Even though Helms lived at the facility, he was not considered a resident since he had graduated from the program. Helms was more than a mere resident; he cooked and purchased groceries for the residents, drove the Project Adam van to purchase groceries and transport residents and supervised the facility and the residents on occasion. In exchange for these services, which benefited Project Adam, he received compensation: a reduction in his rent. Project Adam controlled what duties Helms performed as well as the manner in which he performed them. Accordingly, there was some evidence to conclude that Helms was an employee under the common law definition of the term.
This is true even though Project Adam did not have a written contract of employment with him, did not have employment tax forms or employment benefit records for him and he was not listed as an employee on state and federal quarterly wage reports. In Jackson, supra, this Court ruled that payment of compensation is not mandatory to prove an employer/employee relationship under common law or the Workers' Compensation Act. While compensation is one factor to be considered, it is not dispositive of the issue of whether a person is an employee. Jackson, supra at 184, 486 S.E.2d 54. Just as compensation is one factor to consider, the existence or absence of tax forms, wage reports, etc. is relevant in determining the existence of an employer-employee relationship, but is not dispositive of the issue. See id.
In addition, for the policy exclusion to apply, Helms' death had to arise out of his employment. Georgia has adopted the positional risk theory of “arising out of employment.” Nat. Fire Ins. Co. v. Edwards, 152 Ga.App. 566(1), 263 S.E.2d 455 (1979). This theory provides that for an “injury to be compensable it is only necessary for the claimant to prove that his work brought him within range of the danger by requiring his presence in the locale when the peril struck, even though any other person present would have also been injured irrespective of his employment.” Id. at 567, 263 S.E.2d 455. Without doubt, Helms' duties to oversee the Project Adam facility over the July 4 weekend placed him within the range of the danger, i.e., Bernard Christie. Because Helms was responsible for supervising Christie and the Project Adam facility, his job duties placed him in the range of danger under the positional risk theory, so his death arose out of his employment.
The third part of the policy exclusion requires that the injuries Helms sustained occurred within the course of his employment. “ ‘An injury arises “in the course of” employment when it occurs within the period of the employment, at a place where the employee may be in performance of [the employee's] duties and while [the employee] is fulfilling or doing something incidental to those duties.’ ” (Emphasis omitted.) South Ga. Timber Co. v. Petty, 218 Ga.App. 497, 498, 462 S.E.2d 176 (1995).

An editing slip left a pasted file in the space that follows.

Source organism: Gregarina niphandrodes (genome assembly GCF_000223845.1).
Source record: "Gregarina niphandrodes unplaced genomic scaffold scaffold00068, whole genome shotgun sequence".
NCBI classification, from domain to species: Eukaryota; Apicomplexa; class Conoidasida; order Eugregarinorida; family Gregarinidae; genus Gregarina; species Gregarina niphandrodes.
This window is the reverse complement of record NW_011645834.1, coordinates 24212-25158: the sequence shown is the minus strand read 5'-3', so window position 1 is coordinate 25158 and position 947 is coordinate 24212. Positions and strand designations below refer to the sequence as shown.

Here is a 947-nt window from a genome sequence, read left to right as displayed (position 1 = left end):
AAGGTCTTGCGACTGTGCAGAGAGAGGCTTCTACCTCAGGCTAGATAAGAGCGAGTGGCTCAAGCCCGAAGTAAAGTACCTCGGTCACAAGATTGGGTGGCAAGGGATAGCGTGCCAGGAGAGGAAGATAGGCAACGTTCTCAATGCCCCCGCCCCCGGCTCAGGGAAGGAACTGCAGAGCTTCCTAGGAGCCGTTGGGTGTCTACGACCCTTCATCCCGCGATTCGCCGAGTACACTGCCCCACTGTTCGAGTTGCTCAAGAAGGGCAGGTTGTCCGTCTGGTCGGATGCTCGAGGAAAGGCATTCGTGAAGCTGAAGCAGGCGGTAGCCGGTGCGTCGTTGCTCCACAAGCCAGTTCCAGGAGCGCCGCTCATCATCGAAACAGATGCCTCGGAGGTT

Booth argues that there was only circumstantial evidence supporting the superior court's conclusion that Helms was actually in the course of performing his duties as a cook when he was stabbed. Booth maintains that the fact Helms was killed in the kitchen and there was some chicken out on the counter did not mean he was cooking for the facility at the time of his death.
However, if Helms had been a mere resident, he would not have been allowed to go into the kitchen. His status as an employee placed him in the kitchen. Helms was performing a dual mission by staying at the facility over the holiday weekend; providing himself a place to stay and supervising the facility and the residents as a benefit to Project Adam. He was within the period of employment at the time of his death. The kitchen was a reasonable place for Helms, the cook, to be to perform his duties for Project Adam. As for the third prong of “in the course of employment,” we may never know his exact purpose for being in the kitchen at the time of his death. However, this is of no consequence. If Helms was in the kitchen to cook for the residents, he was fulfilling his duties as cook for Project Adam. If Helms were in the kitchen for a personal reason, he was still performing his duties of overseeing the facility simply by his mere presence. At a minimum, obtaining food for himself was incidental to his duties of overseeing the facility over the holiday weekend. See Petty, supra.
In summary, Helms was an employee of Project Adam at the time of his death, and his murder arose out of and in the course of his employment. Given the clear language of the exclusion in the Professional Liability Insurance Coverage Part of Project Adam's insurance policy, Helms' death was not covered under the policy and the trial court did not clearly err in concluding that Helms' death was not covered by the policy.
1. The court previously granted partial summary judgment to Essex, ruling that an “assault and battery” exclusion in the policy precluded coverage under all parts of the policy except for the Professional Liability Coverage Part.
BIRDSONG, P.J., and ELDRIDGE, J., concur.